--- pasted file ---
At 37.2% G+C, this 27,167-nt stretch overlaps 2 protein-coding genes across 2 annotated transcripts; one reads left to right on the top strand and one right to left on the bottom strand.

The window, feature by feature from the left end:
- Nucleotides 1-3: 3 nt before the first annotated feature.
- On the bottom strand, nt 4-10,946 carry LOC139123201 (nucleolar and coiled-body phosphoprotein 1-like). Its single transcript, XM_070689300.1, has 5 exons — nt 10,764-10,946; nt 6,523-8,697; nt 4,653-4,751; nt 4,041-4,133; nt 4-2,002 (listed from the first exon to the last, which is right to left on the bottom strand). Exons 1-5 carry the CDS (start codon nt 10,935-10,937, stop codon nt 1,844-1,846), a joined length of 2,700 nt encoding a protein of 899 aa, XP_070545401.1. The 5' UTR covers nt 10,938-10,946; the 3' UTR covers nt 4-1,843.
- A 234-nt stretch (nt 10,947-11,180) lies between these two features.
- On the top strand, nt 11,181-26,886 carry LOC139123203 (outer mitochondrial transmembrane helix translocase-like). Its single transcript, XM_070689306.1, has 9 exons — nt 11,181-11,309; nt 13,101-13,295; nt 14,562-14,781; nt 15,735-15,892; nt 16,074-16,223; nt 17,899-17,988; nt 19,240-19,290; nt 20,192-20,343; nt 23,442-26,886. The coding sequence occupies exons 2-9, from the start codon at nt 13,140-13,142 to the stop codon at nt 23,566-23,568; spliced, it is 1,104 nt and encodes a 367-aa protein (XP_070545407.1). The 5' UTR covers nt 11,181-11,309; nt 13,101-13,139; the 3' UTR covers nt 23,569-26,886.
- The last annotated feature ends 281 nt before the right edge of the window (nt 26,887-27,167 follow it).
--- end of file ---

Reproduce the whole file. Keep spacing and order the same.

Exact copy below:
At 37.2% G+C, this 27,167-nt stretch overlaps 2 protein-coding genes across 2 annotated transcripts; one reads left to right on the top strand and one right to left on the bottom strand.

The window, feature by feature from the left end:
- Nucleotides 1-3: 3 nt before the first annotated feature.
- On the bottom strand, nt 4-10,946 carry LOC139123201 (nucleolar and coiled-body phosphoprotein 1-like). Its single transcript, XM_070689300.1, has 5 exons — nt 10,764-10,946; nt 6,523-8,697; nt 4,653-4,751; nt 4,041-4,133; nt 4-2,002 (listed from the first exon to the last, which is right to left on the bottom strand). Exons 1-5 carry the CDS (start codon nt 10,935-10,937, stop codon nt 1,844-1,846), a joined length of 2,700 nt encoding a protein of 899 aa, XP_070545401.1. The 5' UTR covers nt 10,938-10,946; the 3' UTR covers nt 4-1,843.
- A 234-nt stretch (nt 10,947-11,180) lies between these two features.
- On the top strand, nt 11,181-26,886 carry LOC139123203 (outer mitochondrial transmembrane helix translocase-like). Its single transcript, XM_070689306.1, has 9 exons — nt 11,181-11,309; nt 13,101-13,295; nt 14,562-14,781; nt 15,735-15,892; nt 16,074-16,223; nt 17,899-17,988; nt 19,240-19,290; nt 20,192-20,343; nt 23,442-26,886. The coding sequence occupies exons 2-9, from the start codon at nt 13,140-13,142 to the stop codon at nt 23,566-23,568; spliced, it is 1,104 nt and encodes a 367-aa protein (XP_070545407.1). The 5' UTR covers nt 11,181-11,309; nt 13,101-13,139; the 3' UTR covers nt 23,569-26,886.
- The last annotated feature ends 281 nt before the right edge of the window (nt 26,887-27,167 follow it).